Around Town: Cliques and other curious behavior

In the midst of one of our nation’s hardest weeks, just after the Boston Marathon the La Cañada Unified School District presented an uplifting program titled “Cliques, Conflicts, Connections: Empowering your daughter to navigate her social and emotional worlds.”

The evening started inauspiciously. As I walked across the Lanterman Auditorium parking lot on Cornishon, there were several near misses as one SUV after another barreled into the lot like a four-wheeled cloud of bats out of the nether regions, narrowly missing the pedestrians and other vehicles.

These fast drivers were all moms. Moms who multitask. Moms who love their kids. They have long hair, adrenaline-charged reaction times and a blatantly inaccurate perception of their vehicle’s speed.

Things got better inside the LCUSD boardroom. Way better. For the next two hours, 80 of us were treated to facts, strategies, cookies and mindfulness exercises by Melissa Johnson Ph.D., of the Pasadena Psychological Institute for Girls’ Development.

There were about 17 dads, but most in the audience were moms. Most are parents of elementary school girls, but some had kids in pre-school or high school.

The crowd was more diverse than back in my day. More working moms. A slightly broader ethnic range. Our family would have fit right in.

Some of the moms took notes. Copious notes. I remember those days, that’s why I was glad that Johnson was low key and reassuring.

She cited studies that show that at an early age, girls have a greater social awareness than boys. This allows girls to interfere with social relationships of others as a substitute for physical aggression. Johnson called this behavior “social aggression.” When our kids struggle, it can evoke emotions in the parents stemming from their own childhood friendships and social relationships. When our girls face social problems, it can activate our third-grade self or our seventh-grade self, she said.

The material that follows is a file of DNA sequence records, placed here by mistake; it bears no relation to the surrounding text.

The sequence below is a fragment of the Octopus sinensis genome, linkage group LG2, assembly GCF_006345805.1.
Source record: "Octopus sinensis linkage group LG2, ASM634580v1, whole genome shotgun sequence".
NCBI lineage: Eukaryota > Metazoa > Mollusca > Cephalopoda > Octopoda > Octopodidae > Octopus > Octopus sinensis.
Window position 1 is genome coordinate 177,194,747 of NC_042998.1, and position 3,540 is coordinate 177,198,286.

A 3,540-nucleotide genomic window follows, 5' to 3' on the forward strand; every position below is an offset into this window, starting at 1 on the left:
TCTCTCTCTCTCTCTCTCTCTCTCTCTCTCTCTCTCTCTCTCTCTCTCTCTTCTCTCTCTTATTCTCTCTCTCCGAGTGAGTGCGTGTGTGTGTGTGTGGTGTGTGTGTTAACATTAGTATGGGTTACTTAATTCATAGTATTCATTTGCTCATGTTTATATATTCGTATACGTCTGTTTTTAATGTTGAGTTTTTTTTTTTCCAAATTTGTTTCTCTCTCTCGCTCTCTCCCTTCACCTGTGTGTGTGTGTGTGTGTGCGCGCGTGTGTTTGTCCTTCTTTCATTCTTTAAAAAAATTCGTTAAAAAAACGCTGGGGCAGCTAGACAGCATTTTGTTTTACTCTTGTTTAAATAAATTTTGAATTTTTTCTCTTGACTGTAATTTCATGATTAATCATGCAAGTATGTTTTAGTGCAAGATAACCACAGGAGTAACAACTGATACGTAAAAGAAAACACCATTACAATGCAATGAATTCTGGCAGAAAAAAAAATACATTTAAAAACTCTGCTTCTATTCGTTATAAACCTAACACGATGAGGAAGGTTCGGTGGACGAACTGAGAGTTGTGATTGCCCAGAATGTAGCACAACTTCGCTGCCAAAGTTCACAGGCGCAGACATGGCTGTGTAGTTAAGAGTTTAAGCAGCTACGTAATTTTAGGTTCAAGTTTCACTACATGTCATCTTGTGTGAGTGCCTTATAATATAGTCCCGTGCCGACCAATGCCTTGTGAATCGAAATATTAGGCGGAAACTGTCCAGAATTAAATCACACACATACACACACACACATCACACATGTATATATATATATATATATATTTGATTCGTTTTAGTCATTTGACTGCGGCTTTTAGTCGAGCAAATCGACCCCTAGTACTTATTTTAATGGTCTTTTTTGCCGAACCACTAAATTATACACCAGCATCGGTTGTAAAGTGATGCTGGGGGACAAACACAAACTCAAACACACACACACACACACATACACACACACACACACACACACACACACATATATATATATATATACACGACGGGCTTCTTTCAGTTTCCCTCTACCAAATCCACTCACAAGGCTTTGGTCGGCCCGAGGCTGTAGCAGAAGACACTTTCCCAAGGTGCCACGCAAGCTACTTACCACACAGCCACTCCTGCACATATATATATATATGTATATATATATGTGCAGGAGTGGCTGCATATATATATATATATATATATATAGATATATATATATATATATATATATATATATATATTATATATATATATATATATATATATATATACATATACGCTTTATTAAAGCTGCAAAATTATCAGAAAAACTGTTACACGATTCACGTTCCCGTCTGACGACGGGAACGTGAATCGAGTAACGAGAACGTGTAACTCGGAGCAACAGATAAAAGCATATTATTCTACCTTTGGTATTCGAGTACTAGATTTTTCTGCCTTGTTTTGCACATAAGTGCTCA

She cautioned against “parent cliques” because our children model our behavior.

Johnson said that conflict is one of the great gifts of friendship because it teaches a girl how to figure things out on her own, how to apologize, how to repair a problem and how to go on.

The moms asked about social media and cell phones. Johnson referenced a kid who sleeps with her cell phone under her pillow, anxious to read the next text, post or tweet. She will want to text back as soon as possible, even if it is 2 or 3 a.m. It’s important to take the phone away, to set boundaries. Even girls have undeveloped pre-frontal cortexes, according to Johnson.

She gave us strategies, exercises and reference materials.

It was impressive to see a large turnout of concerned and loving parents on a weeknight. It's hard work being a parent. Very challenging. We are all fortunate to live in this community.

Johnson talked about strategies for coping with stress. We did a few diaphragmatic breathing exercises, where the belly moves with each breath.

The exercises must have relaxed the SUV moms. On the way out of the parking lot, they seemed to drive slower. Or maybe it was me? Maybe I wasn’t as scared of them.

The Prius moms never were a problem. No torque.

For more information about Johnson’s program, see www.instituteforgirlsdevelopment.com or call (626) 585-8075 Ext. 108.

ANITA SUSAN BRENNER is a longtime La Cañada Flintridge resident and an attorney with Law Offices of Torres and Brenner in Pasadena. Email her at anitasusan.brenner@yahoo.com and follow her on Twitter @anitabrenner.¿

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